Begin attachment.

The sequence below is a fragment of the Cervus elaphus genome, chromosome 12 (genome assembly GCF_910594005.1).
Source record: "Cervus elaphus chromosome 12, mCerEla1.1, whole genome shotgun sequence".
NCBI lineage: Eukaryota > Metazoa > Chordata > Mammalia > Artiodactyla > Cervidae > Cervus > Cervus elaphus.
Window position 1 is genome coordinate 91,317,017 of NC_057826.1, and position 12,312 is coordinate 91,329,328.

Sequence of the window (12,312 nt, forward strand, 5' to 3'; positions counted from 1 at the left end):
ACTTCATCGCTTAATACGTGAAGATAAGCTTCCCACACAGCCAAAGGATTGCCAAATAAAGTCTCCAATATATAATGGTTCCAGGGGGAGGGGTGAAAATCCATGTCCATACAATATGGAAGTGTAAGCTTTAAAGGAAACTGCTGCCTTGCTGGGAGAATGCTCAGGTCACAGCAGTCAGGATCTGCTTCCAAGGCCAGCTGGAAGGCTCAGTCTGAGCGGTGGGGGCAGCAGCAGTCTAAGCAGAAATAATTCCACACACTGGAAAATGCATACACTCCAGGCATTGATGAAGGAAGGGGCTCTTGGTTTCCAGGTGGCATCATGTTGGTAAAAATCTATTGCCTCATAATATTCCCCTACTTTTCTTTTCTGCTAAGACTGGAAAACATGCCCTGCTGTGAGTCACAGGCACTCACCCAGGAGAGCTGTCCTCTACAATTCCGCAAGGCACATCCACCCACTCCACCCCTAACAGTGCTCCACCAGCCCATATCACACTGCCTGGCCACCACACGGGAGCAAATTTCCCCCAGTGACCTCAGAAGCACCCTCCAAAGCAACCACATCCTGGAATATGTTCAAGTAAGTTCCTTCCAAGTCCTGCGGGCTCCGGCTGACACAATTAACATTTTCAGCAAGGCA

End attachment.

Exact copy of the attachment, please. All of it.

The sequence below is a fragment of the Cervus elaphus genome, chromosome 12 (genome assembly GCF_910594005.1).
Source record: "Cervus elaphus chromosome 12, mCerEla1.1, whole genome shotgun sequence".
NCBI lineage: Eukaryota > Metazoa > Chordata > Mammalia > Artiodactyla > Cervidae > Cervus > Cervus elaphus.
Window position 1 is genome coordinate 91,317,017 of NC_057826.1, and position 12,312 is coordinate 91,329,328.

Sequence of the window (12,312 nt, forward strand, 5' to 3'; positions counted from 1 at the left end):
ACTTCATCGCTTAATACGTGAAGATAAGCTTCCCACACAGCCAAAGGATTGCCAAATAAAGTCTCCAATATATAATGGTTCCAGGGGGAGGGGTGAAAATCCATGTCCATACAATATGGAAGTGTAAGCTTTAAAGGAAACTGCTGCCTTGCTGGGAGAATGCTCAGGTCACAGCAGTCAGGATCTGCTTCCAAGGCCAGCTGGAAGGCTCAGTCTGAGCGGTGGGGGCAGCAGCAGTCTAAGCAGAAATAATTCCACACACTGGAAAATGCATACACTCCAGGCATTGATGAAGGAAGGGGCTCTTGGTTTCCAGGTGGCATCATGTTGGTAAAAATCTATTGCCTCATAATATTCCCCTACTTTTCTTTTCTGCTAAGACTGGAAAACATGCCCTGCTGTGAGTCACAGGCACTCACCCAGGAGAGCTGTCCTCTACAATTCCGCAAGGCACATCCACCCACTCCACCCCTAACAGTGCTCCACCAGCCCATATCACACTGCCTGGCCACCACACGGGAGCAAATTTCCCCCAGTGACCTCAGAAGCACCCTCCAAAGCAACCACATCCTGGAATATGTTCAAGTAAGTTCCTTCCAAGTCCTGCGGGCTCCGGCTGACACAATTAACATTTTCAGCAAGGCA